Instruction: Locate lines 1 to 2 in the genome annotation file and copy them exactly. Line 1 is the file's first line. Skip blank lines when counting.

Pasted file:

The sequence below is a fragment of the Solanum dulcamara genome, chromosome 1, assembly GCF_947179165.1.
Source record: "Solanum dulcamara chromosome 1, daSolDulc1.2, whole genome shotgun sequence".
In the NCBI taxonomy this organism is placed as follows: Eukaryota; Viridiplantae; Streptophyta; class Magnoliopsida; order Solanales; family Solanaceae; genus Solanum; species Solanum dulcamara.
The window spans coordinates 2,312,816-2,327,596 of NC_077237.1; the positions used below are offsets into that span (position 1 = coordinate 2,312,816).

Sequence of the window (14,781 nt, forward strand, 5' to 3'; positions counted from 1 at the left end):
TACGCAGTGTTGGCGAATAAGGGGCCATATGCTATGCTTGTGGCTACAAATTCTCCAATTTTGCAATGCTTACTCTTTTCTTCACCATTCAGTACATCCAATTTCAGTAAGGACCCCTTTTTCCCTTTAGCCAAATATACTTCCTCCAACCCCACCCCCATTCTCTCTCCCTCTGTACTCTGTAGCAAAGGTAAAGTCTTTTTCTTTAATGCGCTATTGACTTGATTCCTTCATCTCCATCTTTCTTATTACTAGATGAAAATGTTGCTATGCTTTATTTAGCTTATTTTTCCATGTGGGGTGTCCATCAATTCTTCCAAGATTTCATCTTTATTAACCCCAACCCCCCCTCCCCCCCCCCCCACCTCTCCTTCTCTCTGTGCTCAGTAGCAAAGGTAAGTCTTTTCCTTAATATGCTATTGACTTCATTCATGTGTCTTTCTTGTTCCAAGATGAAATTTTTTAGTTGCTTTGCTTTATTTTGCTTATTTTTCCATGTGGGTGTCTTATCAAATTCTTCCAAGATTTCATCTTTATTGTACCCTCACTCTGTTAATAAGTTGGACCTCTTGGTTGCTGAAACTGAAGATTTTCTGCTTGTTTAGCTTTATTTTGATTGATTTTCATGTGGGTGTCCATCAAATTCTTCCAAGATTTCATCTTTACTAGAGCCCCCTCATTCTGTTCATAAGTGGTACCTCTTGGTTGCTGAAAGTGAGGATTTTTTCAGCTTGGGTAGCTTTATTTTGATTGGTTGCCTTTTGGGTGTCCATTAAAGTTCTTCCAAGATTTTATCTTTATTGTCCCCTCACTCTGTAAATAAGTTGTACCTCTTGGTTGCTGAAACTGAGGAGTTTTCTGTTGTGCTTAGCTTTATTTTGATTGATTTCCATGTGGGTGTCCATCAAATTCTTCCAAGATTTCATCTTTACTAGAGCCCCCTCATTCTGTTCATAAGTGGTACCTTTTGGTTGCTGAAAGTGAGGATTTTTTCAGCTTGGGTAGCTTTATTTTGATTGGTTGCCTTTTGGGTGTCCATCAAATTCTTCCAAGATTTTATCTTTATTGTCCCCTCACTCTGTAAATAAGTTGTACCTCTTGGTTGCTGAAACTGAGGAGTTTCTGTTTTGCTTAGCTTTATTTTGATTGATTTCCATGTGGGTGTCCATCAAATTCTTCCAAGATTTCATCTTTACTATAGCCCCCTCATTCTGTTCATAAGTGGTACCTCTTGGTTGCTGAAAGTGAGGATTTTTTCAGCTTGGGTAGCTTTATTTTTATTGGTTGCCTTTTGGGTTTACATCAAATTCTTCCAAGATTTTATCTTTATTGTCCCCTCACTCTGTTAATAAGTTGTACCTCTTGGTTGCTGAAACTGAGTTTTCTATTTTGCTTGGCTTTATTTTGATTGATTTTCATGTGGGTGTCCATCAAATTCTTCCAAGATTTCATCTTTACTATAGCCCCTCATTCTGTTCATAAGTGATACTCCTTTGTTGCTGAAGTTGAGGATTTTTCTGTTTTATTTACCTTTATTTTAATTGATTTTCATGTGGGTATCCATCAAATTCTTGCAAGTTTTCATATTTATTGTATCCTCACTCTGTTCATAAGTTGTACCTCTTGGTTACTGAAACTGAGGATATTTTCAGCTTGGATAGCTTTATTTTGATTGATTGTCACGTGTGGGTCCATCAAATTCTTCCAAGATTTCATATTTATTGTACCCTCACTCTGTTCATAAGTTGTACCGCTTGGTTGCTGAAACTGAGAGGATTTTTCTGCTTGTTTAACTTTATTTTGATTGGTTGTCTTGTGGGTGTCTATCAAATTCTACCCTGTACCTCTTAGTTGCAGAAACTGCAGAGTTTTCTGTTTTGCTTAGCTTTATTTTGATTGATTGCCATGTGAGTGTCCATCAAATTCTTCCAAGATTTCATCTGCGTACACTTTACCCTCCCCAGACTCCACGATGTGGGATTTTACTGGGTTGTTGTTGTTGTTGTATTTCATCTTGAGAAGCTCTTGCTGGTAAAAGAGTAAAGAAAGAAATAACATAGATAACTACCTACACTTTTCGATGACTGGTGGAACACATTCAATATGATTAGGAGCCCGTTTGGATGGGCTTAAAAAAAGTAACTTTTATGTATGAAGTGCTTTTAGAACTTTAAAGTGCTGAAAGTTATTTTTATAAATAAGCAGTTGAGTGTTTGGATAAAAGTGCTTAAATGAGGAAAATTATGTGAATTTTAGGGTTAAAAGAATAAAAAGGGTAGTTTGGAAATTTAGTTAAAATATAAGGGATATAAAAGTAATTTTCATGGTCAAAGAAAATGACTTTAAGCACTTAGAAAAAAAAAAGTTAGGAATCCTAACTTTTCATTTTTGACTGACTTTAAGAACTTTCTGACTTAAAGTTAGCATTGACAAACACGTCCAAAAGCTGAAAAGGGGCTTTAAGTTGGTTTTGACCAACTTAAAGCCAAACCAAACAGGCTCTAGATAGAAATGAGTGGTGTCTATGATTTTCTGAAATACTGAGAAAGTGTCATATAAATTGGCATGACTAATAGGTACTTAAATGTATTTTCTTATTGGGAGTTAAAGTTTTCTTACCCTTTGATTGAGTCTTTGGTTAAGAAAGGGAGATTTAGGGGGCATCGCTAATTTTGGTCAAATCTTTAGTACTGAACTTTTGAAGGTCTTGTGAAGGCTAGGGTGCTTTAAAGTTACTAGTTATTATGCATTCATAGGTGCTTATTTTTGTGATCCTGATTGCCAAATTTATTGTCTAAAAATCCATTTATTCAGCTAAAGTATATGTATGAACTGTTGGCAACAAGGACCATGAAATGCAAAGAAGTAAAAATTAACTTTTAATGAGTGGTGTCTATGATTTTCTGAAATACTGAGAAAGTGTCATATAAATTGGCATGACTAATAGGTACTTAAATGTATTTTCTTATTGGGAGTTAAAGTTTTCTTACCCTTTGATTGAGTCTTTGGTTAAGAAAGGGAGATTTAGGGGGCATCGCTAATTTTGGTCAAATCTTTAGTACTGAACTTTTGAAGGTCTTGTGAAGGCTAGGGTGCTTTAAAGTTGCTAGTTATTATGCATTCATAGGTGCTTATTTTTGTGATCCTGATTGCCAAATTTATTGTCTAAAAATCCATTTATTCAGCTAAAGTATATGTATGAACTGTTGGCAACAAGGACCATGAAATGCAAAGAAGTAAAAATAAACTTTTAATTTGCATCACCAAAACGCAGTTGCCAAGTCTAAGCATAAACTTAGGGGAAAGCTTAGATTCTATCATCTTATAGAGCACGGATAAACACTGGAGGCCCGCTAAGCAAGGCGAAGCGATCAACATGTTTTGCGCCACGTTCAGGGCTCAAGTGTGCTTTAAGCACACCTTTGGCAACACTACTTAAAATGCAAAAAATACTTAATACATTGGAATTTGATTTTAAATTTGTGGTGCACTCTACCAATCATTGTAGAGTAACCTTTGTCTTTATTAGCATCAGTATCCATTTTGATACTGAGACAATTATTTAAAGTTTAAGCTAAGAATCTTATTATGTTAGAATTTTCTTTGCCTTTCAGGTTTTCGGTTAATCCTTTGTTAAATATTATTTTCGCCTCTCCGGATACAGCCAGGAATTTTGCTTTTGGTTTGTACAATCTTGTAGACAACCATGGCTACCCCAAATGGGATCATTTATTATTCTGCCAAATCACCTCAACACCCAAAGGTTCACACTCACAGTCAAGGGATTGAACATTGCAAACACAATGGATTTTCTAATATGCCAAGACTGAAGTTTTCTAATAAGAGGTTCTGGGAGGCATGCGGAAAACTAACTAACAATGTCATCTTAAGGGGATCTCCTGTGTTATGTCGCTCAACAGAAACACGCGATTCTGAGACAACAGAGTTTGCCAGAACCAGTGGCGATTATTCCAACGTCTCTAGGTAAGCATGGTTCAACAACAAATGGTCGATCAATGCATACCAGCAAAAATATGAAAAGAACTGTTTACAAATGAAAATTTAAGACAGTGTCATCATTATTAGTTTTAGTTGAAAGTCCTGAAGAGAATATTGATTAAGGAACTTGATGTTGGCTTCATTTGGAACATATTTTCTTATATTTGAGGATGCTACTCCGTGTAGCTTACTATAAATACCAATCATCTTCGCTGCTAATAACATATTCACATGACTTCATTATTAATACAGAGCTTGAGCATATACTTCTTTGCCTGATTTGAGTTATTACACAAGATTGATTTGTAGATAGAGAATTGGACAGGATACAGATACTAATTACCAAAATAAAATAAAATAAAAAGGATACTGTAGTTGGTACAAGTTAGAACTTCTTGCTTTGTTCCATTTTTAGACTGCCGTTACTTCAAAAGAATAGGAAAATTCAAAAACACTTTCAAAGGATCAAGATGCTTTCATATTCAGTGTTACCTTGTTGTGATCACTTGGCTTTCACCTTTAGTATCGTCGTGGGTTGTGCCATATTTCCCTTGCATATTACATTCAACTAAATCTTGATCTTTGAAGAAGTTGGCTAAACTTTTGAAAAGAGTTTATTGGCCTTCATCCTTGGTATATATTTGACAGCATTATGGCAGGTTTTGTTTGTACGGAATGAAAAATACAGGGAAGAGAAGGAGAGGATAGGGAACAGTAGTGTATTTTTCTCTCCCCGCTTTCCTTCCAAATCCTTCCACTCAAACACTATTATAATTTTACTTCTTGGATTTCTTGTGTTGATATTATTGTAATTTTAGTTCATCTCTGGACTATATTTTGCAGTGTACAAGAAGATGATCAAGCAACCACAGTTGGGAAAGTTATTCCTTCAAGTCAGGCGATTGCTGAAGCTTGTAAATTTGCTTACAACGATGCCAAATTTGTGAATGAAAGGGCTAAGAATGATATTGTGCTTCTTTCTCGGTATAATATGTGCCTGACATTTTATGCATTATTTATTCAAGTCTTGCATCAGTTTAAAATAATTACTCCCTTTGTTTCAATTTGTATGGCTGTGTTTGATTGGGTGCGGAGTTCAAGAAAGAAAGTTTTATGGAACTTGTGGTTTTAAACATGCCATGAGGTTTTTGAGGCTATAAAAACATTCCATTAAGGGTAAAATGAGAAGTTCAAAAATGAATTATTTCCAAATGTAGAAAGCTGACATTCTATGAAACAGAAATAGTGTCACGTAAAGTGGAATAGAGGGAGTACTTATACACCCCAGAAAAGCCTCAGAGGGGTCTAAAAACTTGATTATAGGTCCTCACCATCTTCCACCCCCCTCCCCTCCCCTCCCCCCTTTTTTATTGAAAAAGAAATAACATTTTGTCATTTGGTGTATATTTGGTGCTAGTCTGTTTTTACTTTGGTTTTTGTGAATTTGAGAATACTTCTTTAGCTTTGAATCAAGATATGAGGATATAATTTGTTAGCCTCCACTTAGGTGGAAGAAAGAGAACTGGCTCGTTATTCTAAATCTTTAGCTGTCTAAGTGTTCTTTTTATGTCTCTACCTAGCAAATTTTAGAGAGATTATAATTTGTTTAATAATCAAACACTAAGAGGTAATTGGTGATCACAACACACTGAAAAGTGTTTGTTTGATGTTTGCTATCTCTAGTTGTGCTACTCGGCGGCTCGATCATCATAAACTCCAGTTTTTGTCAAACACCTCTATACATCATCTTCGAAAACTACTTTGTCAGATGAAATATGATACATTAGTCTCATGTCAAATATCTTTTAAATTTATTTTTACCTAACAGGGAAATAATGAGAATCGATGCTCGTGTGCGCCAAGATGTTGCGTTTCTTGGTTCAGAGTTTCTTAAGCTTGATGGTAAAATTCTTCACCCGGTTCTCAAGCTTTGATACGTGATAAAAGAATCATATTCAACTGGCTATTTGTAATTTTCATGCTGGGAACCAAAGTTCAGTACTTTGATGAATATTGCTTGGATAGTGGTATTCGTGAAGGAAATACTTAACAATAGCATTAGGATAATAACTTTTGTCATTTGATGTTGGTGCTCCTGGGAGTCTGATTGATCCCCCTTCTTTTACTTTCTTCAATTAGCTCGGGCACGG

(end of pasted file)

The sequence below is a fragment of the Solanum dulcamara genome, chromosome 1, assembly GCF_947179165.1.
Source record: "Solanum dulcamara chromosome 1, daSolDulc1.2, whole genome shotgun sequence".